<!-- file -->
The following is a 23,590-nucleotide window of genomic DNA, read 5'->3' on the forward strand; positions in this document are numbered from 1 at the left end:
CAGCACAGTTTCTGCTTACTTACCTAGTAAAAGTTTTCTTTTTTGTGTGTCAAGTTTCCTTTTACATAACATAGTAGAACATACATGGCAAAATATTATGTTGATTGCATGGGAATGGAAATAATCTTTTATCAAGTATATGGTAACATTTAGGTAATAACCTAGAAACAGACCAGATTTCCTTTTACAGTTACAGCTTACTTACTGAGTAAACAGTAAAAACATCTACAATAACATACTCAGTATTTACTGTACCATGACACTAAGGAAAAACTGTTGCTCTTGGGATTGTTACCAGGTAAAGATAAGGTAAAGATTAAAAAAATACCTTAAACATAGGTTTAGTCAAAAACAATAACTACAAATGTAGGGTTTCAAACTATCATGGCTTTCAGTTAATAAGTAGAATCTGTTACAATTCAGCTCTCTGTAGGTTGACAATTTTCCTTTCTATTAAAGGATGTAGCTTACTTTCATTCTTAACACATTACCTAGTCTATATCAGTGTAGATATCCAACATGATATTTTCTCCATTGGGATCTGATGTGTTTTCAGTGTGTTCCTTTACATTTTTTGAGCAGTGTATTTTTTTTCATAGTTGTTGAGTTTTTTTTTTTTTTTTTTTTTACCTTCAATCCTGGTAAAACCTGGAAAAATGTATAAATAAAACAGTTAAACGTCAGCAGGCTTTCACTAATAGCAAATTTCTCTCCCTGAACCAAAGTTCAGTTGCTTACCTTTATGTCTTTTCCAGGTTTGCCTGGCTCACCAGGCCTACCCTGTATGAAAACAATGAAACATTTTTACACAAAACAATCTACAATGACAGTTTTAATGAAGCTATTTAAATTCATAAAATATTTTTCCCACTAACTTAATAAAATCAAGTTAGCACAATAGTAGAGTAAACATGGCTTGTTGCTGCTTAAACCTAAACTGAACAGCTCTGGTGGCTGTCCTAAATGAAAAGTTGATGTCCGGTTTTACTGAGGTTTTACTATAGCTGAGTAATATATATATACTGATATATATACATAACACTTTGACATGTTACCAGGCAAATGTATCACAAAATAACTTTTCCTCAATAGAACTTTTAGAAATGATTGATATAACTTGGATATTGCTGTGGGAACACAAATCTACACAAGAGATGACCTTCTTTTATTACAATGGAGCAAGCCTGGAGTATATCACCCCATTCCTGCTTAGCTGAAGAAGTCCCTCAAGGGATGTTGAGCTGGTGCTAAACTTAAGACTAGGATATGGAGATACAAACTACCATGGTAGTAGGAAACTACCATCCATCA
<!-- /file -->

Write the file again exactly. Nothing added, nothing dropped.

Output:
The following is a 23,590-nucleotide window of genomic DNA, read 5'->3' on the forward strand; positions in this document are numbered from 1 at the left end:
CAGCACAGTTTCTGCTTACTTACCTAGTAAAAGTTTTCTTTTTTGTGTGTCAAGTTTCCTTTTACATAACATAGTAGAACATACATGGCAAAATATTATGTTGATTGCATGGGAATGGAAATAATCTTTTATCAAGTATATGGTAACATTTAGGTAATAACCTAGAAACAGACCAGATTTCCTTTTACAGTTACAGCTTACTTACTGAGTAAACAGTAAAAACATCTACAATAACATACTCAGTATTTACTGTACCATGACACTAAGGAAAAACTGTTGCTCTTGGGATTGTTACCAGGTAAAGATAAGGTAAAGATTAAAAAAATACCTTAAACATAGGTTTAGTCAAAAACAATAACTACAAATGTAGGGTTTCAAACTATCATGGCTTTCAGTTAATAAGTAGAATCTGTTACAATTCAGCTCTCTGTAGGTTGACAATTTTCCTTTCTATTAAAGGATGTAGCTTACTTTCATTCTTAACACATTACCTAGTCTATATCAGTGTAGATATCCAACATGATATTTTCTCCATTGGGATCTGATGTGTTTTCAGTGTGTTCCTTTACATTTTTTGAGCAGTGTATTTTTTTTCATAGTTGTTGAGTTTTTTTTTTTTTTTTTTTTTACCTTCAATCCTGGTAAAACCTGGAAAAATGTATAAATAAAACAGTTAAACGTCAGCAGGCTTTCACTAATAGCAAATTTCTCTCCCTGAACCAAAGTTCAGTTGCTTACCTTTATGTCTTTTCCAGGTTTGCCTGGCTCACCAGGCCTACCCTGTATGAAAACAATGAAACATTTTTACACAAAACAATCTACAATGACAGTTTTAATGAAGCTATTTAAATTCATAAAATATTTTTCCCACTAACTTAATAAAATCAAGTTAGCACAATAGTAGAGTAAACATGGCTTGTTGCTGCTTAAACCTAAACTGAACAGCTCTGGTGGCTGTCCTAAATGAAAAGTTGATGTCCGGTTTTACTGAGGTTTTACTATAGCTGAGTAATATATATATACTGATATATATACATAACACTTTGACATGTTACCAGGCAAATGTATCACAAAATAACTTTTCCTCAATAGAACTTTTAGAAATGATTGATATAACTTGGATATTGCTGTGGGAACACAAATCTACACAAGAGATGACCTTCTTTTATTACAATGGAGCAAGCCTGGAGTATATCACCCCATTCCTGCTTAGCTGAAGAAGTCCCTCAAGGGATGTTGAGCTGGTGCTAAACTTAAGACTAGGATATGGAGATACAAACTACCATGGTAGTAGGAAACTACCATCCATCA